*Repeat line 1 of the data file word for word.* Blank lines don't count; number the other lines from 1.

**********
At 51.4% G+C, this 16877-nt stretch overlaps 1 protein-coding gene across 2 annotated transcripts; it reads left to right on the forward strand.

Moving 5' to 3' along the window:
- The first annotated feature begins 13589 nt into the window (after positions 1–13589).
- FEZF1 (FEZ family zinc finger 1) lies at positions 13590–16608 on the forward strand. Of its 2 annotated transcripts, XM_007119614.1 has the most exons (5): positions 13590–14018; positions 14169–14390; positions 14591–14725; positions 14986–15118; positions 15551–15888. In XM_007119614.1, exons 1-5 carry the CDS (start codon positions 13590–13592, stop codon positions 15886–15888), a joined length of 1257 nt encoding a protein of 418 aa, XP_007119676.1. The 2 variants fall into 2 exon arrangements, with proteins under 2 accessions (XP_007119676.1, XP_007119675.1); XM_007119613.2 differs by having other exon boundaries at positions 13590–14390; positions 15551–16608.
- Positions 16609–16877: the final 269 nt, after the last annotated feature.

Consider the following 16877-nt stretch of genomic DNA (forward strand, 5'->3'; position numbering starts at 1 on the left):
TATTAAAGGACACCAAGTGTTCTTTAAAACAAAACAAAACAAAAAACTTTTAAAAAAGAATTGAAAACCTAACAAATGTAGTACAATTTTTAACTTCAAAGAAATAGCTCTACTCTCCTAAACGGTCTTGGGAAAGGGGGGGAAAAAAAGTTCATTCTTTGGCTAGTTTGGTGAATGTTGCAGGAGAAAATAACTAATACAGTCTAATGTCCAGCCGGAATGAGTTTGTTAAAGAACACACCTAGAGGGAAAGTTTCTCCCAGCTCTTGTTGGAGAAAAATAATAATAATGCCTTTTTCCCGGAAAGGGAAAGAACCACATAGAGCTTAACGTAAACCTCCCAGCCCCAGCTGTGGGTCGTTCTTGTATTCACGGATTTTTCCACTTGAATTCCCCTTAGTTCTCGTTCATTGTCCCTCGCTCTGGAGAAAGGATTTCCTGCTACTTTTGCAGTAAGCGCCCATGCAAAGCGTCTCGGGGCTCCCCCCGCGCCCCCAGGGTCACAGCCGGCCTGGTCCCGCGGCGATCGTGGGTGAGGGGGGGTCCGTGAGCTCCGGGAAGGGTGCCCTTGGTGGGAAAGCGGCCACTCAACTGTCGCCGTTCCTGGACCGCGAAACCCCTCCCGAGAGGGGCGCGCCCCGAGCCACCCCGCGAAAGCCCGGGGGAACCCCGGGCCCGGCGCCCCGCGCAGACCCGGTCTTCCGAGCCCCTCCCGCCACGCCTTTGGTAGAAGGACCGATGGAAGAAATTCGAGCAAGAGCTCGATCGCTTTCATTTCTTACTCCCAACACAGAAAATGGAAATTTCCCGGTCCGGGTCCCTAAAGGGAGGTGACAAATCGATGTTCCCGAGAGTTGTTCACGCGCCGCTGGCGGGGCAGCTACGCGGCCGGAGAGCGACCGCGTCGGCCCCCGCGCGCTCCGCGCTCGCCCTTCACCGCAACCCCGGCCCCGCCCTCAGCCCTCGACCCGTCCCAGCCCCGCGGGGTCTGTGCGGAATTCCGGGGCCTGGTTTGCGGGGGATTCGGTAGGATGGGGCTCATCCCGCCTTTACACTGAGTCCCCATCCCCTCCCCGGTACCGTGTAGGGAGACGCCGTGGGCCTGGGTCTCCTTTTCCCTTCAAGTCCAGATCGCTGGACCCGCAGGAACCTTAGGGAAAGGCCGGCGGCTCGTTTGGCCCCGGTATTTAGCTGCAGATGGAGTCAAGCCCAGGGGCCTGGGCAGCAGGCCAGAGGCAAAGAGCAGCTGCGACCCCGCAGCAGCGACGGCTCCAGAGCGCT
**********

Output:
At 51.4% G+C, this 16877-nt stretch overlaps 1 protein-coding gene across 2 annotated transcripts; it reads left to right on the forward strand.